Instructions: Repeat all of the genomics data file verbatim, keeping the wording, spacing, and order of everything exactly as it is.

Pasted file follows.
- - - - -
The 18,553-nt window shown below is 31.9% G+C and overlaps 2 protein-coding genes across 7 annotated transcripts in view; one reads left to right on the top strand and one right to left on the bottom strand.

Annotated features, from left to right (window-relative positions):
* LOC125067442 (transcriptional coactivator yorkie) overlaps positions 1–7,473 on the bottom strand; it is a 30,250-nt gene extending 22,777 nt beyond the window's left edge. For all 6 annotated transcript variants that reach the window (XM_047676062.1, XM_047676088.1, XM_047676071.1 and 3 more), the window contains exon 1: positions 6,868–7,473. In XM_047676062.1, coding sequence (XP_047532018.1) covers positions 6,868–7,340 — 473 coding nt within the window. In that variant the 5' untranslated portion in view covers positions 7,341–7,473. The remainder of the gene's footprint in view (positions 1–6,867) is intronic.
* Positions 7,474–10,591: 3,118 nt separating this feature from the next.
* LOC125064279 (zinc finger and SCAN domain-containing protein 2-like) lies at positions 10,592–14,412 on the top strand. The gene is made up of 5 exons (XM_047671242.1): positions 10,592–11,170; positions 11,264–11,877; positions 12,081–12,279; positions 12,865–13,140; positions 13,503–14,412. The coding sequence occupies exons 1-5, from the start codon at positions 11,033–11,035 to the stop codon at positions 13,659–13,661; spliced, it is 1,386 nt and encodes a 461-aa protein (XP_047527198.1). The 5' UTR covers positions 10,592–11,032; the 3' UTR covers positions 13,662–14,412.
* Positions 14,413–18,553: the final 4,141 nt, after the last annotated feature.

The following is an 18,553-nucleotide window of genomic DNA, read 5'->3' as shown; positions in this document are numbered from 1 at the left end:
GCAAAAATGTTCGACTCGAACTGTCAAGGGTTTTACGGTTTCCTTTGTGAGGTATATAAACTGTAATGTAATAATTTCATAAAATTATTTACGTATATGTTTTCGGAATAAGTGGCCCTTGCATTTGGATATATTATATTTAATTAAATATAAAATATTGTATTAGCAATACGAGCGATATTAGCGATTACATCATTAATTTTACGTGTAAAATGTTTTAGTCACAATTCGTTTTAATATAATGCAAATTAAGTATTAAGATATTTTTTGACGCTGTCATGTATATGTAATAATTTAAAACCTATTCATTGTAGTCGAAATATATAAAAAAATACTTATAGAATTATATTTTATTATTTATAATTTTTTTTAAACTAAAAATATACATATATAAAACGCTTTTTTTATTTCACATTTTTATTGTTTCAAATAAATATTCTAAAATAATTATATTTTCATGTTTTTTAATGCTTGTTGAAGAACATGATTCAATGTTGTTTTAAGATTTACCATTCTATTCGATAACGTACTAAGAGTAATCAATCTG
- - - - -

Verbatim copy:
The 18,553-nt window shown below is 31.9% G+C and overlaps 2 protein-coding genes across 7 annotated transcripts in view; one reads left to right on the top strand and one right to left on the bottom strand.

Annotated features, from left to right (window-relative positions):
* LOC125067442 (transcriptional coactivator yorkie) overlaps positions 1–7,473 on the bottom strand; it is a 30,250-nt gene extending 22,777 nt beyond the window's left edge. For all 6 annotated transcript variants that reach the window (XM_047676062.1, XM_047676088.1, XM_047676071.1 and 3 more), the window contains exon 1: positions 6,868–7,473. In XM_047676062.1, coding sequence (XP_047532018.1) covers positions 6,868–7,340 — 473 coding nt within the window. In that variant the 5' untranslated portion in view covers positions 7,341–7,473. The remainder of the gene's footprint in view (positions 1–6,867) is intronic.
* Positions 7,474–10,591: 3,118 nt separating this feature from the next.
* LOC125064279 (zinc finger and SCAN domain-containing protein 2-like) lies at positions 10,592–14,412 on the top strand. The gene is made up of 5 exons (XM_047671242.1): positions 10,592–11,170; positions 11,264–11,877; positions 12,081–12,279; positions 12,865–13,140; positions 13,503–14,412. The coding sequence occupies exons 1-5, from the start codon at positions 11,033–11,035 to the stop codon at positions 13,659–13,661; spliced, it is 1,386 nt and encodes a 461-aa protein (XP_047527198.1). The 5' UTR covers positions 10,592–11,032; the 3' UTR covers positions 13,662–14,412.
* Positions 14,413–18,553: the final 4,141 nt, after the last annotated feature.

The following is an 18,553-nucleotide window of genomic DNA, read 5'->3' as shown; positions in this document are numbered from 1 at the left end:
GCAAAAATGTTCGACTCGAACTGTCAAGGGTTTTACGGTTTCCTTTGTGAGGTATATAAACTGTAATGTAATAATTTCATAAAATTATTTACGTATATGTTTTCGGAATAAGTGGCCCTTGCATTTGGATATATTATATTTAATTAAATATAAAATATTGTATTAGCAATACGAGCGATATTAGCGATTACATCATTAATTTTACGTGTAAAATGTTTTAGTCACAATTCGTTTTAATATAATGCAAATTAAGTATTAAGATATTTTTTGACGCTGTCATGTATATGTAATAATTTAAAACCTATTCATTGTAGTCGAAATATATAAAAAAATACTTATAGAATTATATTTTATTATTTATAATTTTTTTTAAACTAAAAATATACATATATAAAACGCTTTTTTTATTTCACATTTTTATTGTTTCAAATAAATATTCTAAAATAATTATATTTTCATGTTTTTTAATGCTTGTTGAAGAACATGATTCAATGTTGTTTTAAGATTTACCATTCTATTCGATAACGTACTAAGAGTAATCAATCTG